DISTANCE/DURATION: 0.7 miles (1.2 km) 40 minutes each way.
PUBLIC TRANSPORT: *Poppit Rocket 405 (*seasonal, hail & ride) to Moylgrove – 0.9 miles (1.4 km) inland.
CHARACTER: Stile-free walk, generally moderate gradients with some steep sections. Beware of steep cliff edge close to path.
Start from the informal parking area where the road widens at Ceibwr. Go up the hill (as steep as 1 in 13 in places) for 200m, turn right through an anti-vehicle barrier and walk along the Coast Path.
Ceibwr Bay was once the port serving Moylgrove and the surrounding agricultural community. At the mouth of the stream is a ruined lime kiln.
A century ago there was just one breeding colony of fulmars in Britain. They now nest in several places along this stretch, and their numbers are increasing.
Gradients are generally moderate and undulating on most of this stretch. There are some steeper slopes with gradients of 1 in 15 for 20m; 1 in 10 down for 45m; 1 in 5 up for 12m and 1 in 8 up and down for 90m.
There are two wet patches where seeps have created muddy areas. These have not been drained for conservation reasons and are crossed by stepping stones.
Pwll y Wrach (the Witches’ Cauldron) is one of the most striking geological features of the Pembrokeshire coast. It is a collapsed cave, formed where the sea has picked out soft crumbling shales and sandstones along a fault.
The crater still connects to the sea and is a popular place for seals and the more daring canoeist. At certain times of the year the chough, a rare species nationally, may be spotted.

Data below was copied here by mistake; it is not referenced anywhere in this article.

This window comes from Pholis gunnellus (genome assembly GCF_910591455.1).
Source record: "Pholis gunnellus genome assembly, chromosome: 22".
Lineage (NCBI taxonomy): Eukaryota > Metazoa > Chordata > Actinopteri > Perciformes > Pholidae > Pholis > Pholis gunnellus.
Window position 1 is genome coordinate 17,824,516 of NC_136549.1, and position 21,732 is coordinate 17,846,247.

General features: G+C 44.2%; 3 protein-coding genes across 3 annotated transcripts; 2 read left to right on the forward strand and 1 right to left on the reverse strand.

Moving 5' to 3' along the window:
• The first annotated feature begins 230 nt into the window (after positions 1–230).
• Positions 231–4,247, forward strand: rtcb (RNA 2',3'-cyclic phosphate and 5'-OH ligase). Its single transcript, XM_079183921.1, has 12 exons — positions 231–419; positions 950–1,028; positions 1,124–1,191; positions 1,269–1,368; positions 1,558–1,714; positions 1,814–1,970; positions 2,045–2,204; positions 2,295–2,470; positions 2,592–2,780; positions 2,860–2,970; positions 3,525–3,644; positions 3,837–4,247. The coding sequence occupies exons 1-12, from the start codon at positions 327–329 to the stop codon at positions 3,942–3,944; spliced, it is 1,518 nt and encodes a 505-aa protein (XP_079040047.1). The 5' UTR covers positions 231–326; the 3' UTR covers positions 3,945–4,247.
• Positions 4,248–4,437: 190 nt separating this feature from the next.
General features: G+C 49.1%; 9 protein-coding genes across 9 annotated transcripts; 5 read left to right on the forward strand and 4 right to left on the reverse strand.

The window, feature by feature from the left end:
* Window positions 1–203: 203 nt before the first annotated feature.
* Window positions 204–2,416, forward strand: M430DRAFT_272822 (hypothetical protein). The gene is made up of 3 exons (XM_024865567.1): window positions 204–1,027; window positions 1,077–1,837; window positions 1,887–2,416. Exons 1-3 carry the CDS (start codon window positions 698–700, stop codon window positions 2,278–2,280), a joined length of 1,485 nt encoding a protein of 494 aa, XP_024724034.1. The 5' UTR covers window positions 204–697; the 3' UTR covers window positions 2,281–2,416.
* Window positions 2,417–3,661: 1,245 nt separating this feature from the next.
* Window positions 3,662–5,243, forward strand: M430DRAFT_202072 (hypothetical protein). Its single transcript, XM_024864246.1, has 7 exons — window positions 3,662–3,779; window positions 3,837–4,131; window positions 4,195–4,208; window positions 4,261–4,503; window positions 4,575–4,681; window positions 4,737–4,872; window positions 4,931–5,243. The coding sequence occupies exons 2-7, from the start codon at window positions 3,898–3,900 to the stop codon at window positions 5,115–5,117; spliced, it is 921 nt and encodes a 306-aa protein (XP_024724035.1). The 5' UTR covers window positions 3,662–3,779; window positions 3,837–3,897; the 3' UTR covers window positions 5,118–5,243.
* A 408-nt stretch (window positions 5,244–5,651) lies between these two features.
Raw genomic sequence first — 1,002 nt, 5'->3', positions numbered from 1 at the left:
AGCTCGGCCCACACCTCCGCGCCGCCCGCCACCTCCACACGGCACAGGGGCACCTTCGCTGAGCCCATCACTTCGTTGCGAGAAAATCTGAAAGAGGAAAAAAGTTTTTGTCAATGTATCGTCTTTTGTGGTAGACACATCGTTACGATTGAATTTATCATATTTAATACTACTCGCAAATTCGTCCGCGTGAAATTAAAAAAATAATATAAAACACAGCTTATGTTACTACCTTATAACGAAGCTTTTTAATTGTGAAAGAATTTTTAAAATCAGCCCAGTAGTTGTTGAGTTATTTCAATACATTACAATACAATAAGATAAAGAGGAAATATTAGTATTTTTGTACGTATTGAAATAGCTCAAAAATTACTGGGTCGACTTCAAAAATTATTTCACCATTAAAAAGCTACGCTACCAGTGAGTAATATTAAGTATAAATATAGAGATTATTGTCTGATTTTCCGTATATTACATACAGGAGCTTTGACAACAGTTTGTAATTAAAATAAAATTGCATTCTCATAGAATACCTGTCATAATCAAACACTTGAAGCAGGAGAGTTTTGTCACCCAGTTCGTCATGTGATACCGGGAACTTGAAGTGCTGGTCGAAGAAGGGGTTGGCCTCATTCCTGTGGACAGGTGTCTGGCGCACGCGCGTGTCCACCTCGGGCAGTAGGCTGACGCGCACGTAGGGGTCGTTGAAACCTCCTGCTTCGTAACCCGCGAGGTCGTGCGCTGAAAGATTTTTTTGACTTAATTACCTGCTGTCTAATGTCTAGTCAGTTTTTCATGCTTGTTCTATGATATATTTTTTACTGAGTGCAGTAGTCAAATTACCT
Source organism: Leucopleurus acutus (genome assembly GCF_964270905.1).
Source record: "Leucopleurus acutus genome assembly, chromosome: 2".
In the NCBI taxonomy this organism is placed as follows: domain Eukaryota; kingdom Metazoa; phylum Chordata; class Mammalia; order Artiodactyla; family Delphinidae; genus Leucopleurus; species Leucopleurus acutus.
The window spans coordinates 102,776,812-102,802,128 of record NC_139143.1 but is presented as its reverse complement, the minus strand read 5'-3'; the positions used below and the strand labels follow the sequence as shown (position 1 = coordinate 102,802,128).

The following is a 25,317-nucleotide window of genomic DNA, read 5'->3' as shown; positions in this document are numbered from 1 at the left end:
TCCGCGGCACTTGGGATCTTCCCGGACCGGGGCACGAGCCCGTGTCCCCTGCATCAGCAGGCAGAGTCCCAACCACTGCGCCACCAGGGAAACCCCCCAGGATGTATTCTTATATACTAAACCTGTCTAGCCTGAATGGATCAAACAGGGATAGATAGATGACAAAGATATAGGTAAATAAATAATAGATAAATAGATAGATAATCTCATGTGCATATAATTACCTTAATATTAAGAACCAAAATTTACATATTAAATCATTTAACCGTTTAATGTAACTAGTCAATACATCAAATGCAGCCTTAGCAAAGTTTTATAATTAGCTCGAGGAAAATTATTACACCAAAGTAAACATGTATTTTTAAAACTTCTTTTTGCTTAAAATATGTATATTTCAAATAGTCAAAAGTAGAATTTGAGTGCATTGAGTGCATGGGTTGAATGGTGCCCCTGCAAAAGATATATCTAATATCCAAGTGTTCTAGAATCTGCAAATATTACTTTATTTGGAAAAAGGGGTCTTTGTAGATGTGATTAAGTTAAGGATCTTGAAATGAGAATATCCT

The dramatic folding to the north, of (Pen-yr-Afr) can be seen on the return route. Much of the Coast Path was cut out by machine in the 1960s and here that profile can be easily seen. Although the path is fairly wide, one needs to be aware of the sudden drop to seaward.
Find this walk
Grid ref: SN106457
- Take great care when on the Coast Path
- Stay on the path and away from cliff edges
- Wear boots and warm, waterproof clothing
- Take extra care in windy and/or wet conditions
- Always supervise children and dogs
- Leave gates and property as you find them
Discover more about Walking in the Park
Covid-19 (Coronavirus) walking guidance
Guidance for people to help them stay safe while out walking.
Walking your dog
Well-controlled dogs are usually welcome members of any trip to the Pembrokeshire Coast.
The Walkability Project helps people of all abilities who live in Pembrokeshire to enjoy the spectacular countryside and coast around them.
Choose from over 200 circular walks in the Pembrokeshire Coast National Park including half day routes, gentle strolls, plus easy access walks.